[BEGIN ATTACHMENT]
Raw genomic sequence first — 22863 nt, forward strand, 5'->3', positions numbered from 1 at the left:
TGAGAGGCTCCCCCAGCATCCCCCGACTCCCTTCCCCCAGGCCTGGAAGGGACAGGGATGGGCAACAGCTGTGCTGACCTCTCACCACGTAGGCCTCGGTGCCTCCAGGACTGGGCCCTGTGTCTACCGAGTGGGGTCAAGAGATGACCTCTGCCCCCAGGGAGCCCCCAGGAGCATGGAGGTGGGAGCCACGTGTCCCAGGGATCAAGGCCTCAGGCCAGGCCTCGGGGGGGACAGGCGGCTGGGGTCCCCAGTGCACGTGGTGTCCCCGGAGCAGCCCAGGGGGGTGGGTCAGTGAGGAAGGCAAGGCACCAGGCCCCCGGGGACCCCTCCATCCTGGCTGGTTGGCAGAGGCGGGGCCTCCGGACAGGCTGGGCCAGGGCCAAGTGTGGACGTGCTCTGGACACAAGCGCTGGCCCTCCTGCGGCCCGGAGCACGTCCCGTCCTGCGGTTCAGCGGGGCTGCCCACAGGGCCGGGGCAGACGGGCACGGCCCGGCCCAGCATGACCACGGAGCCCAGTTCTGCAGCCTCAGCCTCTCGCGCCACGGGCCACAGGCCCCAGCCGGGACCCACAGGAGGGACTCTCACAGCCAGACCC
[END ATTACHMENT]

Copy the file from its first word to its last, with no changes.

Raw genomic sequence first — 22863 nt, forward strand, 5'->3', positions numbered from 1 at the left:
TGAGAGGCTCCCCCAGCATCCCCCGACTCCCTTCCCCCAGGCCTGGAAGGGACAGGGATGGGCAACAGCTGTGCTGACCTCTCACCACGTAGGCCTCGGTGCCTCCAGGACTGGGCCCTGTGTCTACCGAGTGGGGTCAAGAGATGACCTCTGCCCCCAGGGAGCCCCCAGGAGCATGGAGGTGGGAGCCACGTGTCCCAGGGATCAAGGCCTCAGGCCAGGCCTCGGGGGGGACAGGCGGCTGGGGTCCCCAGTGCACGTGGTGTCCCCGGAGCAGCCCAGGGGGGTGGGTCAGTGAGGAAGGCAAGGCACCAGGCCCCCGGGGACCCCTCCATCCTGGCTGGTTGGCAGAGGCGGGGCCTCCGGACAGGCTGGGCCAGGGCCAAGTGTGGACGTGCTCTGGACACAAGCGCTGGCCCTCCTGCGGCCCGGAGCACGTCCCGTCCTGCGGTTCAGCGGGGCTGCCCACAGGGCCGGGGCAGACGGGCACGGCCCGGCCCAGCATGACCACGGAGCCCAGTTCTGCAGCCTCAGCCTCTCGCGCCACGGGCCACAGGCCCCAGCCGGGACCCACAGGAGGGACTCTCACAGCCAGACCC